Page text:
away his vote against the best Interests of
the people , who makes merchandise of hla
ballot , and whose opinion an every question
Is measured by the amount of money he
receives far his vote no amount ct endorse
ment can make him a republican , and no
man can bt accused of unfaithfulness to
his party who refuses to support such a man.
Hon. T. S. Oobs Is one of the best known
republicans InVnyne county , and a very
popular man. Two years ago lie represented
lilH district in the lower house of the legis
lature , and this year he was nominated by
the republicans for county commissioner.
But when Hie news reached Wayne that Tal-
tooad Tom had been nominated for governor
by the railroads , Mr. Goss revolted , and went
.so tar as to withdraw from the ticket. He
is still a republican , but he does not propose
to wear the ralhoad brand by running on-n
ticket TVIll ! the name of Slajors at Its head.
Clnirlly KIHIUK No Set-t'nn I. IMPS.
Vlilluili-ll.liln Uecurit ,
"A soldier of thu lost cmixe" bus , pent n
clicrk for M.flKI "to bis northern In-other , "
made destitute liy the Minnesota liiv. and It
is a curious comment on Hie whirligig of
tlmo tltut the document was SPIII to George
II. McCtrllan , ju-tlnn innyor of New York.
Kvlilently one < bud not been lost the
i ptuise of Immunity and of Instinctive broth-
cilicod between tin- sections In time of dire
distress. _ _
sign of liiiprnvlii ! ; Times.
rtilliiilcliililii TK-rnnl ,
Tlie fire losses In tlie I'nlted ' Staler nnd
Canada for IbM up to August 31 were $87.-
i 433,000. The Hi < ' losses for the1 corcespoiiii
IIIK lime In 1WI were Sill r > 4OiX' . "This gr.ili-
' Tying falling olT ls > IIIIUIIKT proof of Irr"-
I proved business comlllloiiH. The losses fiorn
i lires always lnrivn = < ? heavily tn sea-toni
t of Imslnexs dlslresn , Iwaiist' of the irtonlei1
I temptation lu intv mllarlsiu on I lie pirt ; uf
pethons owning insured properties.
Still Stiidvliu ; UIMV lo Dmlroj- .
HprliiKflHd Republican ,
It Is wholly within the power of the
Kui-opean nut Ions nnd America to forbid
all war forevermore : yel bore we nre 1111
the threshold nf the twentieth century ,
studying as never before the most approved
luiys of destroying our fellow beings , and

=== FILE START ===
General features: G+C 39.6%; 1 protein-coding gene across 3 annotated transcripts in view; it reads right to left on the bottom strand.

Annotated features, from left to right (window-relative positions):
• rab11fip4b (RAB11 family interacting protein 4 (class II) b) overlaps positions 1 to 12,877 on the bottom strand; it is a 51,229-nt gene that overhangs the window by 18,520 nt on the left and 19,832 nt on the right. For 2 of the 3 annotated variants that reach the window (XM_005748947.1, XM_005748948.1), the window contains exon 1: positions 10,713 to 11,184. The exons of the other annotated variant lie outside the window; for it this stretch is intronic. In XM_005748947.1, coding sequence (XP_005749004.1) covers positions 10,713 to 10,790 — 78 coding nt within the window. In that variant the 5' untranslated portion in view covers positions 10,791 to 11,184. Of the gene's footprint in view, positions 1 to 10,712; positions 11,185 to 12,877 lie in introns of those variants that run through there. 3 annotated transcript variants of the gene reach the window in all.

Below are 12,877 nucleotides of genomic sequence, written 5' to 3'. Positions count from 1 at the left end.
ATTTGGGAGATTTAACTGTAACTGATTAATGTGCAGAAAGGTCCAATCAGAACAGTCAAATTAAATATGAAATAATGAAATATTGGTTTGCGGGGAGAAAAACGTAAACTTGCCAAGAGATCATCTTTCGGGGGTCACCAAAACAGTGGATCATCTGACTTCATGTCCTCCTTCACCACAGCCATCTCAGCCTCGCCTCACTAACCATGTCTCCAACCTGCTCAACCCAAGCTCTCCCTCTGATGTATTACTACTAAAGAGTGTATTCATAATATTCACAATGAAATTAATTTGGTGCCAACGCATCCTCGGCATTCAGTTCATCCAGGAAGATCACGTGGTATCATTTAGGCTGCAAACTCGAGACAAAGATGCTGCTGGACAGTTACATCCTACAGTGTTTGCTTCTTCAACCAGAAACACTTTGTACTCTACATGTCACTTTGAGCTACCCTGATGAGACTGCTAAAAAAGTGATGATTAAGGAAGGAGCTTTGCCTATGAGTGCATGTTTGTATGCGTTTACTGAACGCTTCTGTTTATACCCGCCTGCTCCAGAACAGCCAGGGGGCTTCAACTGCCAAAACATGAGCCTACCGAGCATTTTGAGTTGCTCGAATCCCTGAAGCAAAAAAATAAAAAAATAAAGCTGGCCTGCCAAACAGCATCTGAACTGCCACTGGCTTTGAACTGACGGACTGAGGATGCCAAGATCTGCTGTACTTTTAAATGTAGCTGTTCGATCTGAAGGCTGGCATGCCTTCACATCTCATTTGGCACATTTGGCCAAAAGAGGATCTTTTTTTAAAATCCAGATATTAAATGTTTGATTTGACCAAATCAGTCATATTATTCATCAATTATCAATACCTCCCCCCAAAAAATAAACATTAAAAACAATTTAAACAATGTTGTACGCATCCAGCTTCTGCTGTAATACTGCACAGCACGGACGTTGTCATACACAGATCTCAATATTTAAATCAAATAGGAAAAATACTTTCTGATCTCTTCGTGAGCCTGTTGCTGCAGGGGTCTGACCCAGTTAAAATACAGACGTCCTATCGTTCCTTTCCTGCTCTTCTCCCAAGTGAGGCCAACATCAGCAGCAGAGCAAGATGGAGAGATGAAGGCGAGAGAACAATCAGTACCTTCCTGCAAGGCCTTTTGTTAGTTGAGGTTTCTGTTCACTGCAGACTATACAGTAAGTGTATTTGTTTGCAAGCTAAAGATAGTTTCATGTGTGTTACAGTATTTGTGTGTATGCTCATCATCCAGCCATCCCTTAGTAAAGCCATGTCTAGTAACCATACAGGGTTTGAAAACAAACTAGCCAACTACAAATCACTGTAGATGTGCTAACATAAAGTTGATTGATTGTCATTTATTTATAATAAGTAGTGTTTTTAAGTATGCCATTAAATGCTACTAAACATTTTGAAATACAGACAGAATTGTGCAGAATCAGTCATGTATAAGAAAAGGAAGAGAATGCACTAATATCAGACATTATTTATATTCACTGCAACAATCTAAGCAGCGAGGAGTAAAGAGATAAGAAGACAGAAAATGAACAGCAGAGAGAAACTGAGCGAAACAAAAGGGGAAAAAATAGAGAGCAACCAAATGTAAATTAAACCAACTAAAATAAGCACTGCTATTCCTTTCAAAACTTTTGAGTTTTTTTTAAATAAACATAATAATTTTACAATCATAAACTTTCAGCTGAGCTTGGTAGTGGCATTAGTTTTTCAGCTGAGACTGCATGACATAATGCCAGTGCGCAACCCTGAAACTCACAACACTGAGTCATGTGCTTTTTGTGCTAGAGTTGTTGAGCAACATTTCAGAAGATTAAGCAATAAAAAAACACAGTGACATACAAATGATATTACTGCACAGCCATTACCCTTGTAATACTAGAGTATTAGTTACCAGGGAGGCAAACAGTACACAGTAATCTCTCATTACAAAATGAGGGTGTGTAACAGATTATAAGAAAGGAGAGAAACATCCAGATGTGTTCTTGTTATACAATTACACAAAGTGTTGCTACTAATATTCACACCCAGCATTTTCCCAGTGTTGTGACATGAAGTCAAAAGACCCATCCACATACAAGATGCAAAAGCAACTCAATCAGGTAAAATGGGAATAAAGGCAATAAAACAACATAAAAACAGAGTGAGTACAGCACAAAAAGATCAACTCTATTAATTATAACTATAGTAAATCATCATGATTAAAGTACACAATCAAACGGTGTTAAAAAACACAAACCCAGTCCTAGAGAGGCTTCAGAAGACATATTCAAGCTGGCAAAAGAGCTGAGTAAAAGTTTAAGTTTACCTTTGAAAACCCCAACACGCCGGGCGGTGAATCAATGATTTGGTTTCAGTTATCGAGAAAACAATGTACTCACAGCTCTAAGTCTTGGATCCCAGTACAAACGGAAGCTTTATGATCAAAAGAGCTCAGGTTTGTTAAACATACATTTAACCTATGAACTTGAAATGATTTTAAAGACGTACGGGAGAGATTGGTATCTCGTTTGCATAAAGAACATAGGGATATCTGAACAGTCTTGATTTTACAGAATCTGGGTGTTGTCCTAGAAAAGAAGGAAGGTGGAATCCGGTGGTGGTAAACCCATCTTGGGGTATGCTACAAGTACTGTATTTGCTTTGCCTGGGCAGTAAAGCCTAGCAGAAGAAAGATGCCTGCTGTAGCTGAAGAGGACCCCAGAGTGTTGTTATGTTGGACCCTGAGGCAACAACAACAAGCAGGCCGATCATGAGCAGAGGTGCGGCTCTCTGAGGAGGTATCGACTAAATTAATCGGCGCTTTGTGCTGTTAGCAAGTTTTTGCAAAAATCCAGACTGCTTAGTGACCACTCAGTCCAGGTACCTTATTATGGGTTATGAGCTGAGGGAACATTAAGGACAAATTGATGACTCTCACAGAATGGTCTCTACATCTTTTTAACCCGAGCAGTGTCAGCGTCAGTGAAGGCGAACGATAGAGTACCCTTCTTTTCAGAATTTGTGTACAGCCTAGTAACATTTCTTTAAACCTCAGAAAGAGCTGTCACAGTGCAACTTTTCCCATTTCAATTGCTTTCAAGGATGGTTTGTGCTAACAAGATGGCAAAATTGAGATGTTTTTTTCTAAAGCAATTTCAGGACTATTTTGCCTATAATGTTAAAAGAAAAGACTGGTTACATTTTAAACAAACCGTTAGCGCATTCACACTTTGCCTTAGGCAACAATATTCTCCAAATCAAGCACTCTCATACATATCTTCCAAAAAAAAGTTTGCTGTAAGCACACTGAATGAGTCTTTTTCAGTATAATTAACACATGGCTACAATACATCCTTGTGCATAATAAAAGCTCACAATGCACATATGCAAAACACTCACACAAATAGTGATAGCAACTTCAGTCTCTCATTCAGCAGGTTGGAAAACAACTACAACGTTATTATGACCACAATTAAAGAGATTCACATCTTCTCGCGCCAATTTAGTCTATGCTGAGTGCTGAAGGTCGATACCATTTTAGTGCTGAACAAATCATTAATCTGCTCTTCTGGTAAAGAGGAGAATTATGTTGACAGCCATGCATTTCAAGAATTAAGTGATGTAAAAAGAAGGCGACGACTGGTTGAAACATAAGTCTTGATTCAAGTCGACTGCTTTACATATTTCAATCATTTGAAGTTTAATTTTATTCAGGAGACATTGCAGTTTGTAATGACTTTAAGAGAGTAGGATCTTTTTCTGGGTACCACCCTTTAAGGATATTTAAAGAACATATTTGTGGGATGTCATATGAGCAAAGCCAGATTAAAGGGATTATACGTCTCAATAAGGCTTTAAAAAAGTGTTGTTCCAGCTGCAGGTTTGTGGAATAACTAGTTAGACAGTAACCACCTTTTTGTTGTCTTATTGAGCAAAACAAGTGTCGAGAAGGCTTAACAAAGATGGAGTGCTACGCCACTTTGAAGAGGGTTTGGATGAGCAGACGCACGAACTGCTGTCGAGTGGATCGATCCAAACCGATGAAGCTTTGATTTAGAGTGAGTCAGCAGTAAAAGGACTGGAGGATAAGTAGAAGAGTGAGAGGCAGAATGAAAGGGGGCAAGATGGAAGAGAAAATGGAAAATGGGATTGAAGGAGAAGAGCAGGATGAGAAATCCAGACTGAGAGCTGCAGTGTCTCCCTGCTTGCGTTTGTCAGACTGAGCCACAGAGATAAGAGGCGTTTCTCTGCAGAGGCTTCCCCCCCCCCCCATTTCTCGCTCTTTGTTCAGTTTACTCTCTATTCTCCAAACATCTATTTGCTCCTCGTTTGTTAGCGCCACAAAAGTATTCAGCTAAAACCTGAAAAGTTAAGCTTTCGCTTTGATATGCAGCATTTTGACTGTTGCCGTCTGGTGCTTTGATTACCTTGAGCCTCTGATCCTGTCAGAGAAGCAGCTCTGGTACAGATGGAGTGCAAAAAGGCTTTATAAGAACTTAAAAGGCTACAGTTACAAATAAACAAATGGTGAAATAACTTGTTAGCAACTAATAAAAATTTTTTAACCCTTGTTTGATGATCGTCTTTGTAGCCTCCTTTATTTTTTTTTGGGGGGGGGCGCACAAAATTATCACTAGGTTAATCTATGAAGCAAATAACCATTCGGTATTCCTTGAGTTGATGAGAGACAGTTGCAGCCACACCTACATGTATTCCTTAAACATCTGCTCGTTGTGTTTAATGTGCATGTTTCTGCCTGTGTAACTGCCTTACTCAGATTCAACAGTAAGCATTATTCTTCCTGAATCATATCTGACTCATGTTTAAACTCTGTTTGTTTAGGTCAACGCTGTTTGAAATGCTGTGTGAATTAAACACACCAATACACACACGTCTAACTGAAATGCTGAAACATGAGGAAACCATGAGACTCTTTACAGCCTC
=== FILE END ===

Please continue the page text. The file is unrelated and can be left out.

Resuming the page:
making inlnute notes of the miserable af-
frayH ofweak Imitators of our "modern
school , " In order thai we may lia the bet
ter prepared to strllto our neighbors to the
l-'oi-Rlni ; to ilitfront. .
] ' ] illilcliil.i ! Ledger.
Women are now associated wllh men In
nil Ulnda of lienellclal Foctetlcs and fra
ternities , and have been united tn trade
organization. alllilated with th oxe to which
ihelr huslmmlH belong. Tlteie Is a Sister
hood of 7.ocomollve Firemen , which has
been holding a meeting in Harris-
linrff. The plsleis are not firemen , but
the wlvec of firemen , iinrl uct ux an auxil
iary to the Brotherhood of Locomotive
Firemen , _ _ _
An KiiciiiUMKlu ? ' Iff i.
New Voik l-lvfiilne 1'oit.
Tt Is a very encouraging * lgn that the re
publican state- convention of Washington
this week voted down n resolution for Ihe
free coinage of pllver at the rallo of 16 to
I 1. The plalfonn committee was evenly di
vided on the ciie | tlon , but the delegates
gave a majority of thirty-seven on the right
hide out of 18. . votes. "Washington IH one of
lliose new stales from which the friends of
buuml money have expected little blp. Its
election this f-iil Is of unusual importance ,
t IIH the legislature to be chosen will elect
not only a I'nlted States senator for the
tpim expiring next spring , but also an
other to till the vacancy which the last
Aiviiy Midi US
rilU.nh-lplila Itcciiril.
Thefnit that T'llnceton atlrlbutcs the
smaller ? iae ot .her freshman class of Uili
tpi-ni to the "hnxlng" tioubles oC lust
rurulati ti a commentary on modem college
lit- which Is woilh emphasizing. It is tn b < !
' hopH ihil all tlu > higher Institution * of
' Icii-nlnir ttuoughoul the land will lake
, deeply lo heart the moral of Pilncrlon's
pr.3 ent experience. The foolish custom of
! "JnzliiH" IB a relitof Ihe ilaik agt-j of
rolli-gp history , and should be banished foi--
eve > - to- the limbo of absurdities. It would
boa heartiesthing - lo rob college boys of
a tithe ot their happiness and JoyIhe Bill
I that gives favor to study ; It would ba
equally c-ruel to condemn college nports ,
. properly Indulged -the compromise of Ixiijy
, wllh brain. Hut It IH the height of folly
to permit bright young collegians to make
fools of themselves under Ihe mUlaken no
tion that BllllnesH is on of the prlvlkgeu
to be enjoyed at college.
Highest of all in Leavening Power. Latest U.S. Gov't Report
, BS U > iEI : > Y PUKE
Speculation n to llmtnrnllnn of the
* l > hl lnti Syntem.
Washington fpeclal ( o New York Sun : The
question 1ms suggi-sted llself xvlitlher ( lit *
approaching retirement of Ucncral Itownrd
for ago would nol furnlnh a G"uil opportunity
for romodetltiK tlio present system of ter
ritorial derailments ,
The organization used to tie lluil ol thceo
military divisions for the llirce major-gen-
crals. and Included within these divisions six
military departments , commanded by the six
brigadier-generals. Hut otter thu deatU ot
General Sheridan and HID micctsslon of Gen-
cral Schodeld as Heulor major-general to the
command of the army , UIPIO was a break
In the symmetry of' the system , which \vas
ultimately followed by the abolition ot the
divisions and the alignment of Hie two
other major-generals la the command ut de